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Meeting Perspectives: American Heart Association Scientific Sessions 2010

January 12, 2011
Meeting Perspectives: American Heart Association Scientific Sessions 2010

By Steven Sedlis, MD

The 2010 Scientific Sessions of the American Heart Association were held on November 13-17 in Chicago, IL. Details of all the late breaking trials including presentation slides and commentary are available on the newly redesigned and user friendly meeting web site: http://scientificsessions.americanheart.org/portal/scientificsessions/ss/. The cardiology fellows stayed at the W in the Loop and had a raucous party Monday night hosted by Barry Rosenzweig and Glenn Fishman to which the faculty was invited. There was plenty to celebrate. Two of the fellows …

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Myths and Realities: Does Vitamin C Work for the Common Cold?

January 7, 2011
Myths and Realities: Does Vitamin C Work for the Common Cold?

By Carolyn Bevan,  MD

Faculty Peer Reviewed

It starts with a tickle in your throat.  You feel a bit more tired after a day’s work, maybe your forehead feels a little warm.  You try to will it away, but over the next few days, it hits you: the congestion, runny nose and annoying cough.  Much to your dismay, you have a cold.  Determined not to give in without a fight, you drag yourself to the nearest drug store and buy the first mega-dose vitamin C …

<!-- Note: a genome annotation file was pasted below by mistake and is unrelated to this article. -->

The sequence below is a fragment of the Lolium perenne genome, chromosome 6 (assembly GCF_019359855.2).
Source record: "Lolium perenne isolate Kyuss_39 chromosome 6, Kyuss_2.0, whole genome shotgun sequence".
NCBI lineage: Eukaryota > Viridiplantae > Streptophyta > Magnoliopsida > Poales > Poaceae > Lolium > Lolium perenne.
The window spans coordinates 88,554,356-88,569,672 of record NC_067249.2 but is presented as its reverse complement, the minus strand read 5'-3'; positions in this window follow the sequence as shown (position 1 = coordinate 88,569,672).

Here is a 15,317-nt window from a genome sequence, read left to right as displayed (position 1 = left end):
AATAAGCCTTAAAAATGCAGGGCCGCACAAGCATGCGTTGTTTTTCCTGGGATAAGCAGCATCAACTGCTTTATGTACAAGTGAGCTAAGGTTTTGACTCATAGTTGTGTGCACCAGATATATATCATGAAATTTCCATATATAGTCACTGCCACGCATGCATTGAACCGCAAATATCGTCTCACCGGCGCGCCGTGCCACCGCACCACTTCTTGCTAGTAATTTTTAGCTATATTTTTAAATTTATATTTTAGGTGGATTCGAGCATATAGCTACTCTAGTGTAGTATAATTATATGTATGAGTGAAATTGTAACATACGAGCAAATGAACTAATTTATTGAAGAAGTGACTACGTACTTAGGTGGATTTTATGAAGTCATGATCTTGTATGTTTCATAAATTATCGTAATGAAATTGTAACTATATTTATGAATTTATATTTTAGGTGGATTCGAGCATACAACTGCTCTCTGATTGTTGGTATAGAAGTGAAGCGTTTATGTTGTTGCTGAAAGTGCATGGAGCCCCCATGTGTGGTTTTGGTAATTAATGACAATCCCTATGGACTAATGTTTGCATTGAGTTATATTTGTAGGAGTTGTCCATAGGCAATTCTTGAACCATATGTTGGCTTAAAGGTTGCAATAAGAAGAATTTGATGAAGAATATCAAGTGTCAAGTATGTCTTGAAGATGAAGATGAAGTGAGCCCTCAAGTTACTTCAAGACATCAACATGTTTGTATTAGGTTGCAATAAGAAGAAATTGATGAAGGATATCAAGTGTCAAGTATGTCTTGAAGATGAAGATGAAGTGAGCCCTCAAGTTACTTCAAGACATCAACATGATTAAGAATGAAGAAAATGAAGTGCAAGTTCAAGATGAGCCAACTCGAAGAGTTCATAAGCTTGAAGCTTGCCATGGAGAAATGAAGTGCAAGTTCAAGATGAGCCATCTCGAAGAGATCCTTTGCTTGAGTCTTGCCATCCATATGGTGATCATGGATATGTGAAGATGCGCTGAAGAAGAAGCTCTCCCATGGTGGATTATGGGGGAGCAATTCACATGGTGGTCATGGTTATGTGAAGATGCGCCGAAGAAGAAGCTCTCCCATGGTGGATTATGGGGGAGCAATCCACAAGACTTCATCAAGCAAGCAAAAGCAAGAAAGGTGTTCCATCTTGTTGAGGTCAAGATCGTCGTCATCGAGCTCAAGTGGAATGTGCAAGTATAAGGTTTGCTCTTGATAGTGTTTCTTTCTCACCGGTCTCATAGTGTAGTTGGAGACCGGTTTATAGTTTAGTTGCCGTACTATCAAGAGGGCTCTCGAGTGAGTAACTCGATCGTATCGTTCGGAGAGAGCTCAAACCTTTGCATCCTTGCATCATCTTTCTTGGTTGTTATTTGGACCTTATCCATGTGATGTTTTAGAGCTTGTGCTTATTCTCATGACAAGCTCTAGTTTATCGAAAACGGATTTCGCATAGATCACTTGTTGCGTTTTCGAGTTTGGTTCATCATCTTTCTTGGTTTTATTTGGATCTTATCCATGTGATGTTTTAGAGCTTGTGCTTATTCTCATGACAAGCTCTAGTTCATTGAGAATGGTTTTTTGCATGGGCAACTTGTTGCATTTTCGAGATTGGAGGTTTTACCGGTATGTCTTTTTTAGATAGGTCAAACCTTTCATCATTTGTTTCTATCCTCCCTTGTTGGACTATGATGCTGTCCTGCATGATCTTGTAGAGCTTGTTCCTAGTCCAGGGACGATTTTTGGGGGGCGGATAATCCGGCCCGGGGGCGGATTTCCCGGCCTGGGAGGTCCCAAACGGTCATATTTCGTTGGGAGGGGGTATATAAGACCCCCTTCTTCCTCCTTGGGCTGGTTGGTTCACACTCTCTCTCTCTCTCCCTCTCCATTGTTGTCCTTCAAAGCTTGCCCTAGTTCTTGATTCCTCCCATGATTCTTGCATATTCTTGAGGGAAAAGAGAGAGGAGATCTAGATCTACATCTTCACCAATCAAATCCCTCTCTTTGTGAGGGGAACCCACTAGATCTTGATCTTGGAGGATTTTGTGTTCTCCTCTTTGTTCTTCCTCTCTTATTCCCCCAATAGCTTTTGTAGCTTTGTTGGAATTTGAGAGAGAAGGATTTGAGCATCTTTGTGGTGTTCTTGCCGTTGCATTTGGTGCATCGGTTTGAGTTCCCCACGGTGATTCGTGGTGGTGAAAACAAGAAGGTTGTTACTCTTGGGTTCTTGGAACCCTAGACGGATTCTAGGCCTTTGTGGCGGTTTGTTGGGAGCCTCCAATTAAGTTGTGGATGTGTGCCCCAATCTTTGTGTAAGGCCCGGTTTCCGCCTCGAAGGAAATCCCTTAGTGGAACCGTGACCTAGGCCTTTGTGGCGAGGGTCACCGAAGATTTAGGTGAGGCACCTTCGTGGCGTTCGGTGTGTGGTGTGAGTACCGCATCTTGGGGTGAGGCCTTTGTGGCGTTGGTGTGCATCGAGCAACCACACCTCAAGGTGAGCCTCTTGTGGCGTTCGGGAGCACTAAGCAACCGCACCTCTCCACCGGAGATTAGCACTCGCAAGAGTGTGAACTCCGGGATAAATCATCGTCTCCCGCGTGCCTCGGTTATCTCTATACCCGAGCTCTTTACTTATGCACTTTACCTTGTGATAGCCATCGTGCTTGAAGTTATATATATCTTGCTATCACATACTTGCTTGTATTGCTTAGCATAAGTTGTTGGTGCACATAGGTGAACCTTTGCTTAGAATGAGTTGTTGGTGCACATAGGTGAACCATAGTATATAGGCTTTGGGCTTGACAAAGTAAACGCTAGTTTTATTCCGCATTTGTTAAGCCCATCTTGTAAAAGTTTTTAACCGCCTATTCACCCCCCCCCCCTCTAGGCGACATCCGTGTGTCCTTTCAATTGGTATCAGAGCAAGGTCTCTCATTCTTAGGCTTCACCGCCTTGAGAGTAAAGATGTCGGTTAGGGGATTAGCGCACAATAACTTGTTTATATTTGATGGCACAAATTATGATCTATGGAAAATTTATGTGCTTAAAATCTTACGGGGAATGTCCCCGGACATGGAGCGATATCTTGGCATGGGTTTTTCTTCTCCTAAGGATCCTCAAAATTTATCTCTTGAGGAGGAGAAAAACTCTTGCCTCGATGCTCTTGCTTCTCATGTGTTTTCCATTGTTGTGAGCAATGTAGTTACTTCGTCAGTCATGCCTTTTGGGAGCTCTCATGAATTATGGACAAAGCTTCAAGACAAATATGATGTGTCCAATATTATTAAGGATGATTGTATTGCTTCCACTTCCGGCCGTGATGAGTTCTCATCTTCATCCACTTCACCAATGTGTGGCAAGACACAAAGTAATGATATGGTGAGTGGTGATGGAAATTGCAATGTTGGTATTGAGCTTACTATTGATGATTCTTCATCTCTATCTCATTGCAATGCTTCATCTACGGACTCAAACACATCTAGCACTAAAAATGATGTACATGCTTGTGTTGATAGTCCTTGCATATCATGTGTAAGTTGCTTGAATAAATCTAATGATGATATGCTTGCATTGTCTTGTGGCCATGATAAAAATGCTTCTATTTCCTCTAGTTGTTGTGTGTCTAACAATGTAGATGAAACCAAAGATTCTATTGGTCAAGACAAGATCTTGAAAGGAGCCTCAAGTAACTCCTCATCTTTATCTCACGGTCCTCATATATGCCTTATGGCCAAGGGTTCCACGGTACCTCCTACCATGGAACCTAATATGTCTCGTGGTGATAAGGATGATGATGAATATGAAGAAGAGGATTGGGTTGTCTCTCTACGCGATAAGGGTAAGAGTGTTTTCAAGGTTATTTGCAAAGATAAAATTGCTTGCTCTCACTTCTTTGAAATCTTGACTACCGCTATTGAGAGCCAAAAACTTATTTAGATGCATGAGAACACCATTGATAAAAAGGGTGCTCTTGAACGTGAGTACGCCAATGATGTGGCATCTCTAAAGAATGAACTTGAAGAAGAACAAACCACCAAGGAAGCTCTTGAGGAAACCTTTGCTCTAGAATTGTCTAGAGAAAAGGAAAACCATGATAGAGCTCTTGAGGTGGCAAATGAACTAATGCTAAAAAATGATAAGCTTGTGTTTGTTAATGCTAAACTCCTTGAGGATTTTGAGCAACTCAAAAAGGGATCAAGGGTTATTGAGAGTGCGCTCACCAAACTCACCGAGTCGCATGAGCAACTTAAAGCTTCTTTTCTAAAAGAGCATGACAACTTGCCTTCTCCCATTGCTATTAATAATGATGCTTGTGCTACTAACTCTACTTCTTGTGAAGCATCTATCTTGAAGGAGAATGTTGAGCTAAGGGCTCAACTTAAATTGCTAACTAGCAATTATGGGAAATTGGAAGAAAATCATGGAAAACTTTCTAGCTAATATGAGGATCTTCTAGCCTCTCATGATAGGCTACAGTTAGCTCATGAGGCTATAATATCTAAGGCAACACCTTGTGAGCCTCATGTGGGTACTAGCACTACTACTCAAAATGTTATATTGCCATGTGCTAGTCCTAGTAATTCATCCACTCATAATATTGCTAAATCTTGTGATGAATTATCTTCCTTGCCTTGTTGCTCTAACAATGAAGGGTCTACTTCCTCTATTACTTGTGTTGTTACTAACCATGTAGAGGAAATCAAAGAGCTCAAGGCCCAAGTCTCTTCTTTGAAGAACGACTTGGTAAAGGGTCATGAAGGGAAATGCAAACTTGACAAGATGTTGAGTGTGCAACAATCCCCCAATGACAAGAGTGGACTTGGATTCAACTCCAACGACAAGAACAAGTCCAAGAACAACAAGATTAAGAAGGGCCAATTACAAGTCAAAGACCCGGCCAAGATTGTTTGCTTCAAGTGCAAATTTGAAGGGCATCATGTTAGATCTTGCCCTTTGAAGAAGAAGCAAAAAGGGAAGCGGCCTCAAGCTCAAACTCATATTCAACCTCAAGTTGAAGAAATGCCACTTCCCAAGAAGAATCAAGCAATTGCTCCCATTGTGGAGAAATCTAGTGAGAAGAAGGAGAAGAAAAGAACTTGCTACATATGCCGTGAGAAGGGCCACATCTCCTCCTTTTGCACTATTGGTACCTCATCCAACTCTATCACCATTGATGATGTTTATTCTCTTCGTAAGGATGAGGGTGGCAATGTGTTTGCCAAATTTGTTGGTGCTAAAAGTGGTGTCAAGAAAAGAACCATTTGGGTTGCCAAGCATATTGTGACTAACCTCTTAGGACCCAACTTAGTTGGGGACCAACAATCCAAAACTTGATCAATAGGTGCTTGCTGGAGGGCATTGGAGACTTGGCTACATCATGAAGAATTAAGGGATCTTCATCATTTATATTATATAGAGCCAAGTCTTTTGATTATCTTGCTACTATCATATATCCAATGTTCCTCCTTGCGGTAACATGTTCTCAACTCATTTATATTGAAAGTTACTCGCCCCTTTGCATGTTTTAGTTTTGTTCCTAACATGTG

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From The Archives – Deciphering Fact from Fiction in Hypoglycemia

January 6, 2011
From The Archives – Deciphering Fact from Fiction in Hypoglycemia

Please enjoy this post from the Clinical Correlations archives first posted March 26, 2009

By: Melissa Price, MD

Faculty Peer Reviewed

A 42 year-old male phlebotomist with a history of anxiety presented to the emergency room complaining of four hours of dizziness and diaphoresis. He denied taking any medications. His vitals were stable, his physical exam was significant for a lethargic, diaphoretic young man without focal findings, and his fingerstick value was 43mg/dL. His chest X-ray, EKG, and laboratory results, with the exception of plasma …

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Early Repolarization: Not as Innocent as Once Thought!

January 5, 2011
Early Repolarization: Not as Innocent as Once Thought!

By Rachel Bond, MD PGY-2

Faculty Peer Reviewed

For many years, the electrocardiogram, a seemingly simple transthoracic interpretation of the electrical activity of the heart captured and externally recorded, has fascinated healthcare professionals.  An aspect of the electrocardiogram which has piqued curiosity consist of an interesting pattern referred to as “early repolarization.”  Early repolarization is a slurring or notching producing a hump-like feature called a J wave, typically found at the junction at the end of the QRS complex and the beginning of the ST …